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How to access cross domain Web services from Silverlight without a policy file

With the release of Silverlight 2 and now version 3 you are provided with rich Web service support. Silverlight provides support to access many types of Web services including POX, REST, and SOAP services.

In a perfect world you would have access to all of the services your Silverlight application will call. Unfortunately, we don't live in a perfect world so you will almost certainly run into situations where your application will need to call a service which does not have a cross domain or client access policy file deployed with it. No worries, you have a couple of options to work around the issue.

Silverlight Web service support and policy files
With the release of Silverlight 2 and now version 3 you are provided with rich Web service support. Silverlight provides support to access many types of web services including POX, REST, and SOAP services. Just as you would for a WPF or ASP.NET application you have the option of adding service references to your Silverlight projects and calling services through the generated proxy. You can also utilize the WebClient and HttpWebRequest objects to manually call services.

No matter what method you choose to reference and call Web services from Silverlight you are required to have a cross domain policy file at the root of your destination service domain. This policy file is required to verify that your specific Silverlight application has the right to call that service. Silverlight supports the Flash utilized CrossDomainPolicy files as well as its own ClientAccessPolicy file format. The details of these files are outside of the scope of this tip; the important thing to note is that services called across domains from Silverlight must have one or the other present.

90% of the time you will have access to services your Silverlight application call and will be able to deploy policy files for those services. For the other 10% of the time you have a couple of options.

Calling Web services through service proxies
The easiest solution to calling cross domain Web services which don't have a policy file is to use something called a man-in-the-middle proxy. This is simply a Web service that you create to act as a proxy between your Silverlight application and the Web services it doesn't have access to. In this scenario you will create the service proxy on the same domain as your Silverlight application and it will be the service your Silverlight application communicates with. Your proxy service will then, in turn, communicate with the destination service and forward any responses back appropriately.

This is a pretty straight forward work around and there is really only one drawback. You now have both your Silverlight application and Web service proxy to maintain. Any time the destination service changes both your Silverlight application and Web service proxy will have to be updated accordingly. One way around this would be to generate the proxy service code using a utility you write or an application such as CodeSmith. You will still have to apply updates to your Silverlight application, but the proxy can just be re-generated.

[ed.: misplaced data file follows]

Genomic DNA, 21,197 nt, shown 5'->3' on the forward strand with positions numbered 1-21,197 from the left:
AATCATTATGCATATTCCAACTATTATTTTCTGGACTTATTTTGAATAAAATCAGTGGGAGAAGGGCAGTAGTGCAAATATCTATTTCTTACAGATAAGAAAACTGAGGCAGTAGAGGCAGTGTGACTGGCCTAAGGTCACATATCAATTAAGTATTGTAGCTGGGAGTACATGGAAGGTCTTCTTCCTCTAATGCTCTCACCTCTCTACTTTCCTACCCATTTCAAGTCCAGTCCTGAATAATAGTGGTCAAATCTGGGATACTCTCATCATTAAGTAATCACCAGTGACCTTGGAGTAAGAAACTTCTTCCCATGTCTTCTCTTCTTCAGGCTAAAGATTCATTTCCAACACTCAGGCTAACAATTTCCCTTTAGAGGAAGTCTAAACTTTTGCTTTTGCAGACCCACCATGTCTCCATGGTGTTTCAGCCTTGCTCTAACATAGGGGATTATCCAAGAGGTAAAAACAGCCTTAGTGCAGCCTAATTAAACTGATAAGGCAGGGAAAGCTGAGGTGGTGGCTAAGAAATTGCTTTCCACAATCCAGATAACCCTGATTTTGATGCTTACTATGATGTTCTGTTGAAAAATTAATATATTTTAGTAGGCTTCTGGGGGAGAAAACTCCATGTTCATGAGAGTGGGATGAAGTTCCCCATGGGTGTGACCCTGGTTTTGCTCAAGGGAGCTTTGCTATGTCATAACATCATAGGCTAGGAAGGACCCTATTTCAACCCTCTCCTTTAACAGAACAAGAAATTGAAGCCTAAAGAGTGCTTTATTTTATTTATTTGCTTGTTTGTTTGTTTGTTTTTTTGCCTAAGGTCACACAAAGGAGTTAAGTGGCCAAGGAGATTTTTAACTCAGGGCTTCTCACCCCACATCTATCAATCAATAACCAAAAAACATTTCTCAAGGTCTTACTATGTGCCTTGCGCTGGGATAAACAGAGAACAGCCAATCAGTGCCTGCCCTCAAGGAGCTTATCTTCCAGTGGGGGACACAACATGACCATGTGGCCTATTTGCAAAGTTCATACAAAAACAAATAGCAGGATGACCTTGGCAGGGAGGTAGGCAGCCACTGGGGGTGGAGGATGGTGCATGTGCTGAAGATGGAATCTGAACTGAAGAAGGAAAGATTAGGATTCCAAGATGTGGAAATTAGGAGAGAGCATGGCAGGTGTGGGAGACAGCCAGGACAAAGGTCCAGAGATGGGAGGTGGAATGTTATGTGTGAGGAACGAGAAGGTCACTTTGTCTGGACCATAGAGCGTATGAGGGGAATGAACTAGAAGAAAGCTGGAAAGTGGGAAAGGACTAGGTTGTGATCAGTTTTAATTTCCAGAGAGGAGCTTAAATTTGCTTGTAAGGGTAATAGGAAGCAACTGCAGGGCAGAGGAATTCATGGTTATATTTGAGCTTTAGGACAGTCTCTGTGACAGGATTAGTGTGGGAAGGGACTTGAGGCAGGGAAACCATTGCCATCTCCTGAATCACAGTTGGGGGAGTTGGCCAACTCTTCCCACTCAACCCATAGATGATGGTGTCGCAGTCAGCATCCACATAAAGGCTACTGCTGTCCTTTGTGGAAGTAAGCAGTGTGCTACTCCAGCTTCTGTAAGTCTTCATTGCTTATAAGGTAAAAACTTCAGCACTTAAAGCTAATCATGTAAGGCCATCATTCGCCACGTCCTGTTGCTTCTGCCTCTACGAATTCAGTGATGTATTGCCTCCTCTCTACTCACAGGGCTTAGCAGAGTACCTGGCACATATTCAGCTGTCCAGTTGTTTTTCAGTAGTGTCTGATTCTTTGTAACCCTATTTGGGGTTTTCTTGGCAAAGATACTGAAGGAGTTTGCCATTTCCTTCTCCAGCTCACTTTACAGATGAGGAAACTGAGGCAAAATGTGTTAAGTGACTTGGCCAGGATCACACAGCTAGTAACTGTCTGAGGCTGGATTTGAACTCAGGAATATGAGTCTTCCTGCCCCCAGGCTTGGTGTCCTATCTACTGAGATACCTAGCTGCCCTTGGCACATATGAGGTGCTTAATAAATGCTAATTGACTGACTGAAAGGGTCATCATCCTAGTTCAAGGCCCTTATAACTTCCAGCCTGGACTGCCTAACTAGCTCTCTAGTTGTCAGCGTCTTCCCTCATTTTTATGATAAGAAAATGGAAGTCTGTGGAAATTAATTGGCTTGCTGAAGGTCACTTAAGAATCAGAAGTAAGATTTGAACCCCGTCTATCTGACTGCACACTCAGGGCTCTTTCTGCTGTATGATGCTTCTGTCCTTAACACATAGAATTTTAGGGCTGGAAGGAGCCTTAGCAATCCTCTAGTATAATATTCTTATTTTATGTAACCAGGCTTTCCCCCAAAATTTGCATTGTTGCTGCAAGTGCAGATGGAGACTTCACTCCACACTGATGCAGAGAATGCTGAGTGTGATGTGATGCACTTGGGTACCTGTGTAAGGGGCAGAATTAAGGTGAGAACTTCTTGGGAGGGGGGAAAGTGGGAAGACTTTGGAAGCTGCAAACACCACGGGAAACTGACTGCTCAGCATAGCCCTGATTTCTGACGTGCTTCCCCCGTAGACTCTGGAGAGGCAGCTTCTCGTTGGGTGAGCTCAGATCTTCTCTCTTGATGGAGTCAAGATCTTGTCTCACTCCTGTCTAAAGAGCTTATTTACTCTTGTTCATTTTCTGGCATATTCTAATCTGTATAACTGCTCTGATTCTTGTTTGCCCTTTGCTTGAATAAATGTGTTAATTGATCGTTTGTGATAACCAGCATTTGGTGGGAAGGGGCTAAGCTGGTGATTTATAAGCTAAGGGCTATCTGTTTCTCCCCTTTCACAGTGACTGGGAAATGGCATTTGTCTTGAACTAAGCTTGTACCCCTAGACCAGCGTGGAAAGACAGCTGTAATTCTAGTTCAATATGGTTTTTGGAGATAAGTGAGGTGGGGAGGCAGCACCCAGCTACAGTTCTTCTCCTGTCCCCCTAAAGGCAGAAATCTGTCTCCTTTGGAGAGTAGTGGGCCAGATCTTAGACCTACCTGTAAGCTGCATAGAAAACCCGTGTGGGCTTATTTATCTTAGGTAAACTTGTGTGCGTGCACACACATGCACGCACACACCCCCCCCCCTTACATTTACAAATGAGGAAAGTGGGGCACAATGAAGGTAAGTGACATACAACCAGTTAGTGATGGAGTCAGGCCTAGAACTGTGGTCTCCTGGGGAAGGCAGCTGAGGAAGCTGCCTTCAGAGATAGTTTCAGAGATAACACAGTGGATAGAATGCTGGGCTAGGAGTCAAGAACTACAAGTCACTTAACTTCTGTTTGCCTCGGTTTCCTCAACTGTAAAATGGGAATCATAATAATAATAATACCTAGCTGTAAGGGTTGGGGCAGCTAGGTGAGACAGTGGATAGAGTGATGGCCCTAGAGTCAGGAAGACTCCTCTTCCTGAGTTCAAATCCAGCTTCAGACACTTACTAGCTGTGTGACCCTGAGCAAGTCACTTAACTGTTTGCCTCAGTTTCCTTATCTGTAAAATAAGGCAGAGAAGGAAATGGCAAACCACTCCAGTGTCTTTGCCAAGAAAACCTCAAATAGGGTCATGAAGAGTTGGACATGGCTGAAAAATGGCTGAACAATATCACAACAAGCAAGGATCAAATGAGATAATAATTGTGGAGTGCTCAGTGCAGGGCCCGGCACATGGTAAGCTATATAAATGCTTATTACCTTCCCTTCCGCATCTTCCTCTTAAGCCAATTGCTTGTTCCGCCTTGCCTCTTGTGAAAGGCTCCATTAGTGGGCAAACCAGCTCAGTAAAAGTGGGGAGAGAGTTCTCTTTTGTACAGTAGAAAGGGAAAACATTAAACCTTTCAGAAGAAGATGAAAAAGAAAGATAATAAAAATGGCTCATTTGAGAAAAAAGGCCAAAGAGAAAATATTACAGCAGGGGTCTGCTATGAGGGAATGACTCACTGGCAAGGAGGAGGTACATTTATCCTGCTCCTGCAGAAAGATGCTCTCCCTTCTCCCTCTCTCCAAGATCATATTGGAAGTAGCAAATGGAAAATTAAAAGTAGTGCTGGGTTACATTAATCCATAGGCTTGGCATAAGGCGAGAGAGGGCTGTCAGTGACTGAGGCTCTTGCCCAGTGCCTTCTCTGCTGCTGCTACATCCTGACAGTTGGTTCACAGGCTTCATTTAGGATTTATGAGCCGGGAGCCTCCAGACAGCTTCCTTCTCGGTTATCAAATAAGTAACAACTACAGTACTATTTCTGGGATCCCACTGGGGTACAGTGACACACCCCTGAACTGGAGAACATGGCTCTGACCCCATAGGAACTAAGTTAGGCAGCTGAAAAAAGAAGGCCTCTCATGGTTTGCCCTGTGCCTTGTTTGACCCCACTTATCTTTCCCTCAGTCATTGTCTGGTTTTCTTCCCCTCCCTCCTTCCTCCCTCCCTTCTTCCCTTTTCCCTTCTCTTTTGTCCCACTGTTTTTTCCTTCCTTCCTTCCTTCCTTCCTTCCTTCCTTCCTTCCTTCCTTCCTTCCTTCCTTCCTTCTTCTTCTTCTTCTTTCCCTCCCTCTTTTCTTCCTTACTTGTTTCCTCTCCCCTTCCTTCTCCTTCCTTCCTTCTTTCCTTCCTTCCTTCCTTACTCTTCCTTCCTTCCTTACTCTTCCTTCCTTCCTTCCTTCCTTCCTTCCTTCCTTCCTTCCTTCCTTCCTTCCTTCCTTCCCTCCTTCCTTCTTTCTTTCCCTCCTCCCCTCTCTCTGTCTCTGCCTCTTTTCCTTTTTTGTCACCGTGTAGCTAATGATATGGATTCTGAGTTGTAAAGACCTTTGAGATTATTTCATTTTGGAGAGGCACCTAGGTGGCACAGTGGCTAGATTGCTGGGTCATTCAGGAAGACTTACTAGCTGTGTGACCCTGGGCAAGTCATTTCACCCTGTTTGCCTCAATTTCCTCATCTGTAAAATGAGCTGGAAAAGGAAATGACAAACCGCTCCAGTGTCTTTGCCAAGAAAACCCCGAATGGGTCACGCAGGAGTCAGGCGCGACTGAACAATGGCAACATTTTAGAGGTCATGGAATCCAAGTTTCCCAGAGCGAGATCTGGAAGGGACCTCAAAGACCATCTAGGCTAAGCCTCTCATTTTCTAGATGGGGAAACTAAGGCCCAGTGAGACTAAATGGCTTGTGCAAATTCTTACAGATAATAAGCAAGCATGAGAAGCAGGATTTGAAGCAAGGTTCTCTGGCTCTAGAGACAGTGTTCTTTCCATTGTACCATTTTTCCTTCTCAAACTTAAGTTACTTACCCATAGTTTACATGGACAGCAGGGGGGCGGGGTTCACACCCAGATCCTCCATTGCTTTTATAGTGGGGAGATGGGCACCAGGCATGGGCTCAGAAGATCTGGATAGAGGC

Calling Web services utilizing JavaScript
A second solution is to access the destination service via JavaScript. Silverlight provides rich JavaScript interop functionality, through the HTML Bridge, which allows you to call JavaScript methods from your managed code and also allows JavaScript to call back into your managed code. With this support you will create JavaScript methods responsible for calling the destination service. You can do this either manually using the XMLHttpRequest object or by utilizing Web service support in a JavaScript library such as Microsoft's ASP.NET Ajax or JQuery.

This work around is nice in that you don't have any service calling code duplicated as with the first solution. That said, you do have the drawback of having to deal with unmanaged JavaScript and all the coding and debugging issues that come along with it. The best mitigation strategy is to code only the actual service call processing code in JavaScript leaving the request creation and response parsing logic in managed code.

Conclusion
Using the techniques described in this tip you will be able to call any Web service from Silverlight, even one without a cross domain policy file.

About the author
Steven Porter is a Senior Consultant and Project Manager for Wintellect, a consulting/debugging yand training firm founded by industry experts Jeff Prosise, Jeffrey Richter, and John Robbins. He specializes in technologies such as ASP.NET, ASP.NET Ajax, Silverlight, and WPF. Steve is a Microsoft MVP in Client Application Development and a frequent speaker at events such as user groups and code camps on topics ranging from Silverlight and WPF to Windows Communications Foundation.

This was last published in October 2009

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